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South Korea

Neoprene sweatshirts + hidden temples.


Dongdaemun Market, Seoul  

Town:
Seoul

Forget Gangnam: Savvy Seoulites are leaving the street-stylish ­district made famous by Psy and heading across the Han River to the Dongdaemun Design Plaza & Park, the galactic Zaha Hadid ­landmark that opened in March. The city’s new cultural hub is a short drive from the new National Museum of ­Modern and Contemporary Art as well as several Soho-style streets where you can pick up ­oversize neoprene sweatshirts by cult Korean designer Juun.J, before heading to the bustling food stalls at the famed 24-hour Dongdaemun Market for sweet sticky rice cakes and soju. Just next door: The JW Marriott Dongdaemun Square (from $280; marriott.com), a Balazsian hotel with a slick geometric façade, ­features a rooftop bar with ­panoramic views of the city.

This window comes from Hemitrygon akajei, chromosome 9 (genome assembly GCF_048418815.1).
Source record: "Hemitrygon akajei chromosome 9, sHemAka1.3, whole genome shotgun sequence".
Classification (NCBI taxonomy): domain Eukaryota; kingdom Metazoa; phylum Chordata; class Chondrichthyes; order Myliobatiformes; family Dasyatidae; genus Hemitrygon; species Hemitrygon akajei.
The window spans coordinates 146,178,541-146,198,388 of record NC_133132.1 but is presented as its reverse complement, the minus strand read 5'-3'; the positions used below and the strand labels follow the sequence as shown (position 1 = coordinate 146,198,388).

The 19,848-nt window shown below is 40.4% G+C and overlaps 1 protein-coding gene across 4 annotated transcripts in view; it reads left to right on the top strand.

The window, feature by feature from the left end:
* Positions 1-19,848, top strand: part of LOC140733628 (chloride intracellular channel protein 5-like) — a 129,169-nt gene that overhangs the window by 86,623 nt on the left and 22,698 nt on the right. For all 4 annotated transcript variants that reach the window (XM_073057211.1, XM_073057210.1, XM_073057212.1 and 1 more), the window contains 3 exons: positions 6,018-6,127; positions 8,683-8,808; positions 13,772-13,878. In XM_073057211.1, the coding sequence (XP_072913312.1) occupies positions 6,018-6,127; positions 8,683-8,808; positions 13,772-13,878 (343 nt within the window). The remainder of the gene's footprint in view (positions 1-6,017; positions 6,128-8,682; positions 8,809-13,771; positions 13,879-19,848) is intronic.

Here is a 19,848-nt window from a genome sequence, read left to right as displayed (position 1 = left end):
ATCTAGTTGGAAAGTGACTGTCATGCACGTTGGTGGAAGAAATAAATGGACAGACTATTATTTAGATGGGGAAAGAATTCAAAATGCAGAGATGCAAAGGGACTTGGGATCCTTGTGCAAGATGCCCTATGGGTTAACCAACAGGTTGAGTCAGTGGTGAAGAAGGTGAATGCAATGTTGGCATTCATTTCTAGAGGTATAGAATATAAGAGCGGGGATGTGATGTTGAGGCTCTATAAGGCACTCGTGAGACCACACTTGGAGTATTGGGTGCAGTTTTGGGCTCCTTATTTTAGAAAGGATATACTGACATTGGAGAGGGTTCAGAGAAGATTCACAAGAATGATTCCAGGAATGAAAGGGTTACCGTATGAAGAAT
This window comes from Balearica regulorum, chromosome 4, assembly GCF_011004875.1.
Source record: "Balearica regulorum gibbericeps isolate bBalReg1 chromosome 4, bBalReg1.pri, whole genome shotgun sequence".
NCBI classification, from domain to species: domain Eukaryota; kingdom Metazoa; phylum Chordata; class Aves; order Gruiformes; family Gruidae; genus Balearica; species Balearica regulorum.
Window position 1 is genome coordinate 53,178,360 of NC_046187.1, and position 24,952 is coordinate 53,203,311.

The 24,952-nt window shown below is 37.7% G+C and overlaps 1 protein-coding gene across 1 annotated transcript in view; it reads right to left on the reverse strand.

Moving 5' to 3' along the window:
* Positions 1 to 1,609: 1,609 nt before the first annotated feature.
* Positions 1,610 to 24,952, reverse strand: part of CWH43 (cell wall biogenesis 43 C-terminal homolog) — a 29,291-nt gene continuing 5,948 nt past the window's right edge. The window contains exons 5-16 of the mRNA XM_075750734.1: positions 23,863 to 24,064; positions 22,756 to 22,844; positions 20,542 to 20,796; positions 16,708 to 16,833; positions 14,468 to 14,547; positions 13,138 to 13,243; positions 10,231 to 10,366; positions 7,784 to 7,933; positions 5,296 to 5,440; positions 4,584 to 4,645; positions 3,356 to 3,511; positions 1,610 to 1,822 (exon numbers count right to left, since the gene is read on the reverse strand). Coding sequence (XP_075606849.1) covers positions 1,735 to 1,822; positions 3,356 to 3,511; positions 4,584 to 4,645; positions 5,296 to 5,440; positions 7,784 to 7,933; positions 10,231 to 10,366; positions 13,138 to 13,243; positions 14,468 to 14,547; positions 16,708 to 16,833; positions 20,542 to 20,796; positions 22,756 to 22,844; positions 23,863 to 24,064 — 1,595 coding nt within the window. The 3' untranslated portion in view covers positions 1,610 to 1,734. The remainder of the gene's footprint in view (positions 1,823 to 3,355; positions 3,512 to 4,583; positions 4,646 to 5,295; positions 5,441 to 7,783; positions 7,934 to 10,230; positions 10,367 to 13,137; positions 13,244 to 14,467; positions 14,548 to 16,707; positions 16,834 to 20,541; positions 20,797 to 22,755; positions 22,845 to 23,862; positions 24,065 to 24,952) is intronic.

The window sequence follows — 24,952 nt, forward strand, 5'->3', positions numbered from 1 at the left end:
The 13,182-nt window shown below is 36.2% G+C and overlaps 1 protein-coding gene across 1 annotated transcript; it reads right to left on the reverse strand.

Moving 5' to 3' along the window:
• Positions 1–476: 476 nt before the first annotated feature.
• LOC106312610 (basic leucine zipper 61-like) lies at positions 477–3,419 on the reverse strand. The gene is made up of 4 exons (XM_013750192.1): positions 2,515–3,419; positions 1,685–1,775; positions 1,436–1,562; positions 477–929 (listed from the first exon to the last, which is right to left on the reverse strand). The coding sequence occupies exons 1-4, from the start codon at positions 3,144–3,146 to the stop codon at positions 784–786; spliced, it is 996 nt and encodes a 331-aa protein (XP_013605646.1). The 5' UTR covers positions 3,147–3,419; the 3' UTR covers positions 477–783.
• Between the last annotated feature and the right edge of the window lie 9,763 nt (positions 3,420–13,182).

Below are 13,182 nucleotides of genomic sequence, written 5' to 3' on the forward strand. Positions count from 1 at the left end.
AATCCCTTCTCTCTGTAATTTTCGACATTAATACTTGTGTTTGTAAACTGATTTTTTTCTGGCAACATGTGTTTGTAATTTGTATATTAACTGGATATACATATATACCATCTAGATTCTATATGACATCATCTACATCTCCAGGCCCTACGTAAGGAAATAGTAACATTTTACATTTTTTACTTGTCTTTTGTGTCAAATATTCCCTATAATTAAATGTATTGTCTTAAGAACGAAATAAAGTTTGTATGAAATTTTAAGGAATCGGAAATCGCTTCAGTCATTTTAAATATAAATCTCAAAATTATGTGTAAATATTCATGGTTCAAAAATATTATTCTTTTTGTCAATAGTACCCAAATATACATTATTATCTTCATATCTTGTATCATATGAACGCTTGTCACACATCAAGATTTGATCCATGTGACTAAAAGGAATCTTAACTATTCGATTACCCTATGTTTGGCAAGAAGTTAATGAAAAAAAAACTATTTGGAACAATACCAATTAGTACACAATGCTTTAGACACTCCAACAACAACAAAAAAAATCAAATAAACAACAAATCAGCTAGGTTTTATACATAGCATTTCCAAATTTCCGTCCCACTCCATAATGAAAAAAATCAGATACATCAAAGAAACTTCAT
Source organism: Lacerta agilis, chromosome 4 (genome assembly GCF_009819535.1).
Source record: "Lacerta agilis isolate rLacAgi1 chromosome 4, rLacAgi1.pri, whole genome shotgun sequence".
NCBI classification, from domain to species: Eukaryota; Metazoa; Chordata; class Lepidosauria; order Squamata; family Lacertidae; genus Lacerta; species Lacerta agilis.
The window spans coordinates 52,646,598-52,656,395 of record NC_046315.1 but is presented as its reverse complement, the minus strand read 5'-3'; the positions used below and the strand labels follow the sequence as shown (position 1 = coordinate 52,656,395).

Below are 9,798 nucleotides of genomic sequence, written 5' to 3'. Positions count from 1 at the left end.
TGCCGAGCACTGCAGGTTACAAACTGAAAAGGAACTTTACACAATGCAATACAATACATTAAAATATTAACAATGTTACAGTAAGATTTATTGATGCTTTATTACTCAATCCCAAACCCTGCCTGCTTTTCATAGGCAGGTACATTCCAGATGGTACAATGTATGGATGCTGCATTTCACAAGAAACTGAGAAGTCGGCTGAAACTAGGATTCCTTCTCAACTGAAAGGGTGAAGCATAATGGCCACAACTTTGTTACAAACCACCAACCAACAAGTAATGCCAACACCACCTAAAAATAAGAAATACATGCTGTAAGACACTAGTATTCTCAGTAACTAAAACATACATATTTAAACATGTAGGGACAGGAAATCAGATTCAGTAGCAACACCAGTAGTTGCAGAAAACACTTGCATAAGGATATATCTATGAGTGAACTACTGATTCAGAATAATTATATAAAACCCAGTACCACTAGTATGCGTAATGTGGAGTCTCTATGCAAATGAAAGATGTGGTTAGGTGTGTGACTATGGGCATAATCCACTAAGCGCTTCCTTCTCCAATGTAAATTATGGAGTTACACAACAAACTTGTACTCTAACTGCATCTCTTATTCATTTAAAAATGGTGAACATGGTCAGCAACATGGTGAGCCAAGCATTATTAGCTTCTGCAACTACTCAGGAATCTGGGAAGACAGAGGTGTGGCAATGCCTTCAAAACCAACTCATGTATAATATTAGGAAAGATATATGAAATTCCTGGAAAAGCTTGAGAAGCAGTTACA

Country:
Jinkwansa


Barring Seoul’s infamous gridlock, you’ll arrive at Jinkwansa in under an hour (reserve a driver at intltaxi.co.kr). This 12th-century Buddhist temple has drawn Korean pop stars, as well as big-name chefs David Chang and Eric Ripert, with its ­reputation for stellar temple cuisine. The ­“ultimate Slow Food,” as it’s called, is made from veggies grown on ­temple grounds. Sign up for the five-hour Saturday ­program that includes a cooking class taught by nuns (from $50). A ­temple stay (from $65; jinkwansa.org) will give you a true taste of the monastic life with daily tea ceremonies and Buddhist chants in ­bamboo groves. Post–Zenning out, take a 40-minute bus to Bukhansan National Park, where the trails are dotted with shrines and a bowl of jjigae is waiting at the base.


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